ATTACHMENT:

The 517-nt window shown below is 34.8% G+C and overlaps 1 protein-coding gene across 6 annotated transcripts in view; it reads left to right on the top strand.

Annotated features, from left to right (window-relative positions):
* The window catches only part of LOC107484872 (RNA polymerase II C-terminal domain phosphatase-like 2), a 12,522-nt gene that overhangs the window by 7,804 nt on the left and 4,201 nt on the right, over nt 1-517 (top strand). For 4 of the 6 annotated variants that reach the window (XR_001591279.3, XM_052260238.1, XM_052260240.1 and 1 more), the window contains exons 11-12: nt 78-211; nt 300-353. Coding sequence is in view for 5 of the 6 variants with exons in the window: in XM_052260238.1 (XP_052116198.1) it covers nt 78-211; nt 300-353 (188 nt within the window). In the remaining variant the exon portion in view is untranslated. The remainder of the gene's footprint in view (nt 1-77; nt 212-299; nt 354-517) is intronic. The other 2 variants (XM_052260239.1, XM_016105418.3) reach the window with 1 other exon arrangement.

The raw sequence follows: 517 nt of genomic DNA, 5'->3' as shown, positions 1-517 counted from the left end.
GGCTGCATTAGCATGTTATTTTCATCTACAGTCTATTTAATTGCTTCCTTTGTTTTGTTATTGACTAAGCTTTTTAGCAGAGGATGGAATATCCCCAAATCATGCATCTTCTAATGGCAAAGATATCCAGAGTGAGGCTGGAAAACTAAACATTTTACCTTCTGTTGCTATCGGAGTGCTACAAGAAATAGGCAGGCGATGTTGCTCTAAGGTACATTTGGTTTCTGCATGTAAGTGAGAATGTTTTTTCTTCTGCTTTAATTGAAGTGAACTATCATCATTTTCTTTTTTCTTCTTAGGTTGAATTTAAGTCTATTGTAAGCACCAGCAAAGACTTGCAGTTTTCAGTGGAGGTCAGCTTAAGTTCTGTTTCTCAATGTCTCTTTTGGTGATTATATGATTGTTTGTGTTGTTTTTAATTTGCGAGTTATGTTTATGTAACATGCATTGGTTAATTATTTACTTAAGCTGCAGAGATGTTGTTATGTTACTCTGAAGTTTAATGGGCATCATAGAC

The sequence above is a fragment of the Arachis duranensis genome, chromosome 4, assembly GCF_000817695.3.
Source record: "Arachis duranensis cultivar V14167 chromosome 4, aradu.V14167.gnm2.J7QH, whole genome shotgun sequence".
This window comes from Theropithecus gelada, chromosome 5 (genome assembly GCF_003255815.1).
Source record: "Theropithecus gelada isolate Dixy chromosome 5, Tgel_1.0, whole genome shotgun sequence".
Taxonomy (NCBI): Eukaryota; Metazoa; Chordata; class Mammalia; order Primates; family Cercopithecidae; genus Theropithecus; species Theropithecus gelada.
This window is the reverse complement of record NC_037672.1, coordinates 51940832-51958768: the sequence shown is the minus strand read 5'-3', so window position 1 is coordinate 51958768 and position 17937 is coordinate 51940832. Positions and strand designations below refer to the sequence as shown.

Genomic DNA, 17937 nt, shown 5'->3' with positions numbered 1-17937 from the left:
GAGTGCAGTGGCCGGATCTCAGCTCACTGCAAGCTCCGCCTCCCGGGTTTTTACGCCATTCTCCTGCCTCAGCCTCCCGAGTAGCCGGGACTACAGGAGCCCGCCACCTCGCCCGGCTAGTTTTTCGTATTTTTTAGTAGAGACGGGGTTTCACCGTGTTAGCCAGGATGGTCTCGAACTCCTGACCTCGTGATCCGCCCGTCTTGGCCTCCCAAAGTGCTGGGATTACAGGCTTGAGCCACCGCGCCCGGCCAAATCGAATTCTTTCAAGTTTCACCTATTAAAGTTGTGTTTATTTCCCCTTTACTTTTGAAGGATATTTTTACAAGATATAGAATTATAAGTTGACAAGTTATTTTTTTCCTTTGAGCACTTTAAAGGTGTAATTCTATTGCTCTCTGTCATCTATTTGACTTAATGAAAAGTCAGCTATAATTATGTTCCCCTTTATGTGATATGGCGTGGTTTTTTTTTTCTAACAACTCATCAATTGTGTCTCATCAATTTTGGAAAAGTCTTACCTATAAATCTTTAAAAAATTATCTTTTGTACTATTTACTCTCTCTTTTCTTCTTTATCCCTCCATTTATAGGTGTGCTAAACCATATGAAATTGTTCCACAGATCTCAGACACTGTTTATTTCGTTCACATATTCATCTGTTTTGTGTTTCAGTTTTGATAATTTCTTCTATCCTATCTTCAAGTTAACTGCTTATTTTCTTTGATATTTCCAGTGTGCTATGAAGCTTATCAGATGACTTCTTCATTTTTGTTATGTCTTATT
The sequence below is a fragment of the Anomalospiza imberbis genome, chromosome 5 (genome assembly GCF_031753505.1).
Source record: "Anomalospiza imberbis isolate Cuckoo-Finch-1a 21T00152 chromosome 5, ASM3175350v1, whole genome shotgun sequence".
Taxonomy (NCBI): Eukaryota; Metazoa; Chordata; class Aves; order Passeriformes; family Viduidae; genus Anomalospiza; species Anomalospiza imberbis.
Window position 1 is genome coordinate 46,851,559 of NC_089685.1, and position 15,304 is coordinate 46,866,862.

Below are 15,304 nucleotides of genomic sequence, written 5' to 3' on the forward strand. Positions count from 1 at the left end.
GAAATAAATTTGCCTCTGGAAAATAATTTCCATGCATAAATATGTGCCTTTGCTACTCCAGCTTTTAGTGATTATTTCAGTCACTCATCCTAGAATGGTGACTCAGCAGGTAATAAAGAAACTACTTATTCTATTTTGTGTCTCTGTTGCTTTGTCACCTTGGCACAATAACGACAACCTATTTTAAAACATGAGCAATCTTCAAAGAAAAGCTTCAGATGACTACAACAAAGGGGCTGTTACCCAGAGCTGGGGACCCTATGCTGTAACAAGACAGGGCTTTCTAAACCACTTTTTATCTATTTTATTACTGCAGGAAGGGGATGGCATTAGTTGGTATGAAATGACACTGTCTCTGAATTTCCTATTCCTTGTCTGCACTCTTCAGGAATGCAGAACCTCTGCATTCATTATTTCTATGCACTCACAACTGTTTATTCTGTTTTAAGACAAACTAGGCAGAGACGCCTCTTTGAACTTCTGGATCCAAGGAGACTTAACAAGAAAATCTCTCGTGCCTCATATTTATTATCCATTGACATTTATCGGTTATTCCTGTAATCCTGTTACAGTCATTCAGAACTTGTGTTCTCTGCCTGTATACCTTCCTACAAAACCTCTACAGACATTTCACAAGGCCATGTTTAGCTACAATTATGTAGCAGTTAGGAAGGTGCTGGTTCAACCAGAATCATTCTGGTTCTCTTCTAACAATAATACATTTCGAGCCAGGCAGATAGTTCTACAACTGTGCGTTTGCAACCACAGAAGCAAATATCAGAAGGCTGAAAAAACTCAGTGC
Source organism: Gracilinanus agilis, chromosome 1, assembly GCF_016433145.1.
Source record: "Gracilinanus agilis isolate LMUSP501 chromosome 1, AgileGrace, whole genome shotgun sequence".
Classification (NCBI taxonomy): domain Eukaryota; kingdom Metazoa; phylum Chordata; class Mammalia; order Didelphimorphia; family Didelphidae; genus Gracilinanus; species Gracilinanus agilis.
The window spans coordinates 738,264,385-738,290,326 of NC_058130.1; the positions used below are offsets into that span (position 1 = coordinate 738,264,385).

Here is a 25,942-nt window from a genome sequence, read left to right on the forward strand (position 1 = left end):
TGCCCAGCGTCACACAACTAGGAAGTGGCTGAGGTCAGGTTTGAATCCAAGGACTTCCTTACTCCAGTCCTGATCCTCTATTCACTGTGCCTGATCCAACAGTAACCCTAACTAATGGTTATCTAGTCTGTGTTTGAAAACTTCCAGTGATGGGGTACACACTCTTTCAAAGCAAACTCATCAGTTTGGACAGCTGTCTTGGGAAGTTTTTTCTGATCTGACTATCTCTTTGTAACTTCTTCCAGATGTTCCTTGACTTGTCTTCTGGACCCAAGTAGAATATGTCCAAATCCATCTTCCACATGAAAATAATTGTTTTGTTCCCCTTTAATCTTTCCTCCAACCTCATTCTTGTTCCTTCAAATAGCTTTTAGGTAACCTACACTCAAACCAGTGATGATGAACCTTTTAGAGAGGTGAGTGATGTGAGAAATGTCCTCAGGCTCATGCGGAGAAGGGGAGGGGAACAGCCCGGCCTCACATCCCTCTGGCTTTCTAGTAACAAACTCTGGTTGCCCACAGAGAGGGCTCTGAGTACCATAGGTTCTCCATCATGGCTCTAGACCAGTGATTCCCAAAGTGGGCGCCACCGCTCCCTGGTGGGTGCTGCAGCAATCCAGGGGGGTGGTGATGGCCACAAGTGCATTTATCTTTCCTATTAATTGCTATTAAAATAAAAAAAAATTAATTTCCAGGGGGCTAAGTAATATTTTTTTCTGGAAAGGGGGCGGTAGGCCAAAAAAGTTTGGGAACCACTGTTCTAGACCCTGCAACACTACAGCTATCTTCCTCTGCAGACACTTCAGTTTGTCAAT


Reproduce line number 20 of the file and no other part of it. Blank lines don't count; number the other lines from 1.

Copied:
Source organism: Gracilinanus agilis, chromosome 1, assembly GCF_016433145.1.